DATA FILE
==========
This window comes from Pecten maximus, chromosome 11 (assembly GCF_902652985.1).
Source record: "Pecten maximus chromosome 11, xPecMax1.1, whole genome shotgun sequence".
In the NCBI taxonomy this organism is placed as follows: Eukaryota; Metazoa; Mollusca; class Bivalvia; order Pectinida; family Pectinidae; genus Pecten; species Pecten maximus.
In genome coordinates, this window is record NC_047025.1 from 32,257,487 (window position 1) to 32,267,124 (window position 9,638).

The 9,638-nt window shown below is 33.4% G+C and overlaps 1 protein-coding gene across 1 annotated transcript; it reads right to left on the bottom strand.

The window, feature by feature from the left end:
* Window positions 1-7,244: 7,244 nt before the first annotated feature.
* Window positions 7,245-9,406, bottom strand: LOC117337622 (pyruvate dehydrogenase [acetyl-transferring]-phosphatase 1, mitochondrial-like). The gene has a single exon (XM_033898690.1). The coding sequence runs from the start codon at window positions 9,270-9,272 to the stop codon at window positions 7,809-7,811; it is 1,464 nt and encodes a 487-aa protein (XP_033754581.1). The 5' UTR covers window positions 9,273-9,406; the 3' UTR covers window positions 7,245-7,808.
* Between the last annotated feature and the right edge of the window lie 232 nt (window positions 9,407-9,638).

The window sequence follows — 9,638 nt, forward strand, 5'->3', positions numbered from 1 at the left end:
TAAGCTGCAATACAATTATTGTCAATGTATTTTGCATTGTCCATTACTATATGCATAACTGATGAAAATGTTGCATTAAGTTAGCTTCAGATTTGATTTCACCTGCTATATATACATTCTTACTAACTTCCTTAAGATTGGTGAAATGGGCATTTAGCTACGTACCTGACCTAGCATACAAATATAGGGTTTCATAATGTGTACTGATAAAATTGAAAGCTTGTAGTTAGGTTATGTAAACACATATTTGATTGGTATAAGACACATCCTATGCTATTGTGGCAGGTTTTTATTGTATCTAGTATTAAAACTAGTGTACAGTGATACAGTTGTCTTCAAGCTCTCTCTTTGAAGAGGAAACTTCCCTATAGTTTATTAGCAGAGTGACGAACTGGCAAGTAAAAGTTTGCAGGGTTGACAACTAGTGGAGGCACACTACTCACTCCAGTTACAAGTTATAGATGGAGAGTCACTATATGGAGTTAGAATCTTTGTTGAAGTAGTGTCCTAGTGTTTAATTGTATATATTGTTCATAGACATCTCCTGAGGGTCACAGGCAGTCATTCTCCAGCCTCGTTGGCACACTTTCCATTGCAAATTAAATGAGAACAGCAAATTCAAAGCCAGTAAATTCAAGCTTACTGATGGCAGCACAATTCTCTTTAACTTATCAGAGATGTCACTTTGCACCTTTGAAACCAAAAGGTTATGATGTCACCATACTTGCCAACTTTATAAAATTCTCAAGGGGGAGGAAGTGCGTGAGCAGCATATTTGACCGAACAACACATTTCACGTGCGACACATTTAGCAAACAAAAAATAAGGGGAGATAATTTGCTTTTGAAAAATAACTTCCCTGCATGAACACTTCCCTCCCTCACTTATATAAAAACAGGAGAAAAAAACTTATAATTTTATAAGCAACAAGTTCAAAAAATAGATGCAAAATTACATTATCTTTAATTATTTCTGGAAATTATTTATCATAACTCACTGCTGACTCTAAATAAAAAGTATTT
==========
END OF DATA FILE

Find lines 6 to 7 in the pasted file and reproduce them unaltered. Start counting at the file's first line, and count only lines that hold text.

The window, feature by feature from the left end:
* Window positions 1-7,244: 7,244 nt before the first annotated feature.